Plus-size blogger: Go ahead, call me fat!
When plus-size activist Jes Baker was in fifth grade, a bully egged on a gang of tweens to start calling her “hippo” in swim class.
Over her 31 years, the size 22-24 writer has been labeled everything from “cow” and “elephant” to the slightly more imaginative “brontosaurus.” But she refuses to feel insulted, claiming that all the creatures she’s been called are “amazing” because of their resilience, strength and intelligence. So it wasn’t difficult to come up with the ironic title, “Landwhale,” for her new memoir, since the mammal is one of her favorite animals.
“Huge, loud, communicative, singing, leaping bosses of the sea with a supportive community? I see no difference between us,” Baker writes in the book, which is also part manifesto.
In the same way that the body-positive movement is reclaiming the word “fat,” she shrugs off what many people might perceive as slurs. To her, they are just unoriginal nicknames.
“Comparing me to a fat animal isn’t an insult because I know I’m fat,” she tells The Post. “It’s pointless. But I’m constantly surprised how folk twice my age think it’s important to inform me of the fact.”
Baker, a heavily tattooed blogger, made headlines in 2013 when she posed for mock Abercrombie & Fitch ads with the tagline “Attractive and Fat.” She challenged the clothing store’s “beautiful people” marketing strategies and elicited an apology from then-CEO Mike Jeffries, who had previously said he only wanted cool and popular kids to shop the brand.
Since then, she has become a prominent spokeswoman for body positivity, frequently appearing in the media and organizing empowerment conferences for larger women. Last December, she was a keynote speaker in Paris for the launch of the city’s first anti-fat phobia campaign.
“It’s almost a national pride for French women to be slender, so to acknowledge fat bodies that have always existed is a huge step for them,” Baker says.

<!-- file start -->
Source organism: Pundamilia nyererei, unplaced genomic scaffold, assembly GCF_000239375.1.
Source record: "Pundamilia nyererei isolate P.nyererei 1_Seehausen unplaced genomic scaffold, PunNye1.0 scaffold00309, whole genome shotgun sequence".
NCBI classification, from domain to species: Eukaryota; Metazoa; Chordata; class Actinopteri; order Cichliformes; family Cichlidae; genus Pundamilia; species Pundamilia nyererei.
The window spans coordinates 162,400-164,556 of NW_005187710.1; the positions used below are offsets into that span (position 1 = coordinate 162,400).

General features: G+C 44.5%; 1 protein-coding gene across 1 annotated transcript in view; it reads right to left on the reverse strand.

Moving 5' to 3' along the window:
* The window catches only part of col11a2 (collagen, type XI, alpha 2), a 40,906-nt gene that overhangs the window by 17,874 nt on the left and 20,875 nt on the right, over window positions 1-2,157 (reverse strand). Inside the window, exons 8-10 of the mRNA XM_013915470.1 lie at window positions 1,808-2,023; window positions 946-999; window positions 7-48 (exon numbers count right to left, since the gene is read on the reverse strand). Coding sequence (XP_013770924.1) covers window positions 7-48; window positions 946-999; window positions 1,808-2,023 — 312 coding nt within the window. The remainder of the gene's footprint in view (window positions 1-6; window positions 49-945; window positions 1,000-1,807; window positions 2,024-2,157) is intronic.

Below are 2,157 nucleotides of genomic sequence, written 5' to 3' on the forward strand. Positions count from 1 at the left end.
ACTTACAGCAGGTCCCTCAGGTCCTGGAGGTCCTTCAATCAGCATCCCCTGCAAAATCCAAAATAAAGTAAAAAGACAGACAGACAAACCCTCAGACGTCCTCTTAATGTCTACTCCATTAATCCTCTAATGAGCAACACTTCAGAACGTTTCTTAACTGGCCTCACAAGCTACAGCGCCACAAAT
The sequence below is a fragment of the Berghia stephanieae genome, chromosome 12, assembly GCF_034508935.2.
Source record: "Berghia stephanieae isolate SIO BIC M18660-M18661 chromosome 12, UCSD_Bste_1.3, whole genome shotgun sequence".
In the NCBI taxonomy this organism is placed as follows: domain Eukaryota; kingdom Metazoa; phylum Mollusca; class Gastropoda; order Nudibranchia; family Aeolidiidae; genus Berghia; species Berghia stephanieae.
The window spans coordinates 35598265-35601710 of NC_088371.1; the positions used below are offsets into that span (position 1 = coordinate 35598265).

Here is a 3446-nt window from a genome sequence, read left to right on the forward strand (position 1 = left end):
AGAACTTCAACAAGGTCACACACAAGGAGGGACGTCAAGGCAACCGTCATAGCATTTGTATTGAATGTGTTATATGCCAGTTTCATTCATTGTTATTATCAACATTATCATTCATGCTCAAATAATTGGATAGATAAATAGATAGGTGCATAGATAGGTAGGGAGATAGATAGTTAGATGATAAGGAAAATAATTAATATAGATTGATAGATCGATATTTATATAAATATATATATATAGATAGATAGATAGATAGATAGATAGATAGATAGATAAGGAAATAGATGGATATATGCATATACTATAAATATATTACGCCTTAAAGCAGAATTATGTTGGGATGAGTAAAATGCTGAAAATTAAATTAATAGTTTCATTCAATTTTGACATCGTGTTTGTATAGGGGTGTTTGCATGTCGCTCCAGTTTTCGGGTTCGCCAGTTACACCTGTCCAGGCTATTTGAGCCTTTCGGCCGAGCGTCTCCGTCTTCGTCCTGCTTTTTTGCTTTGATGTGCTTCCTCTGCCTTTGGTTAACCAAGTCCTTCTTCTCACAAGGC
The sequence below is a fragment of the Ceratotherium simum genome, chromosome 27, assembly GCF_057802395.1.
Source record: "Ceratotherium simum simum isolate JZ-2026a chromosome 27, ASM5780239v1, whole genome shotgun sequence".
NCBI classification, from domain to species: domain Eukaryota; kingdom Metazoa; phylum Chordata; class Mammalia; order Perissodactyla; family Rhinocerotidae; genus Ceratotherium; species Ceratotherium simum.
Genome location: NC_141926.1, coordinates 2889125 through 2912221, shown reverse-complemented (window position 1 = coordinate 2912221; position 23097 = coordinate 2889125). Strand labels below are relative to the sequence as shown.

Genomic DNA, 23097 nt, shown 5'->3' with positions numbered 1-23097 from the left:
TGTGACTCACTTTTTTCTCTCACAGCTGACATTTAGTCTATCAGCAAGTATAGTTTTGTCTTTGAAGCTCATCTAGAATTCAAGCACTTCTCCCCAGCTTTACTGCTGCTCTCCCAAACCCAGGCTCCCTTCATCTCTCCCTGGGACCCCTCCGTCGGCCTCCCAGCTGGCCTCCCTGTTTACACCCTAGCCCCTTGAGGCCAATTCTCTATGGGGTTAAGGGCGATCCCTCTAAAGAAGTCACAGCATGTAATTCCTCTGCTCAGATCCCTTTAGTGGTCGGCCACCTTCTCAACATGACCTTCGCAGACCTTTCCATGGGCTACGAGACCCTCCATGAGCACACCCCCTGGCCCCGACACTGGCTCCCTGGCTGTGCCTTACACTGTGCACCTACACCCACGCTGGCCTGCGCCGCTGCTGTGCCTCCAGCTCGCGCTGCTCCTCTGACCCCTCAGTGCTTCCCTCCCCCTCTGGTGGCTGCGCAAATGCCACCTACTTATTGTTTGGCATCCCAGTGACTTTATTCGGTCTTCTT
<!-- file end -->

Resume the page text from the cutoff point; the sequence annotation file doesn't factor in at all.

The trip helped her realize how far America has come in its accommodations for fat people — for example, our elevators are spacious compared to those in Europe — but also how much further it has to go.
Baker — who insists her own health issues such as depression and polycystic ovary syndrome are not related to her weight — is particularly disturbed by American medical professionals who continue to adhere to the body mass index system as an indicator of health, and by restrictive diet solutions.
“We know that the vast majority of diets don’t work; it’s been proven over and over again,” she says, dismissing the times she tried to unsuccessfully reduce her own food intake as having “been in Diet Land.”
“Yet, even though we are now recognizing the negative effects that come from these practices, they are still prescribed to anyone whose BMI is above what our medical system thinks it should be.”
Despite her fighting talk, she nonetheless describes dealing with the issues surrounding body image as being “hard.” She believes she is meant to be the size she is and that society should accept that, but she still has moments of self-doubt.
In her book, she admits to momentarily having fantasies about lap-band surgery after not fitting into a Harry Potter ride at Universal Studios.
“I’m not what you’d call a ‘bulletproof fattie,’ ” Baker says, describing someone who has an interminably thick skin when it comes to weight critique. “I have been conditioned for decades to hate my body. My brain has been wired to blame my body for everything. It takes a lot of work to re-wire your brain.”
She hopes the fact that she is still in the process of accepting herself will help other fat women relate to her.
“It’s not about the end goal, the destination,” she says. “Instead of calling to people from the finish line — like I have everything figured out — I am walking them through this journey.”
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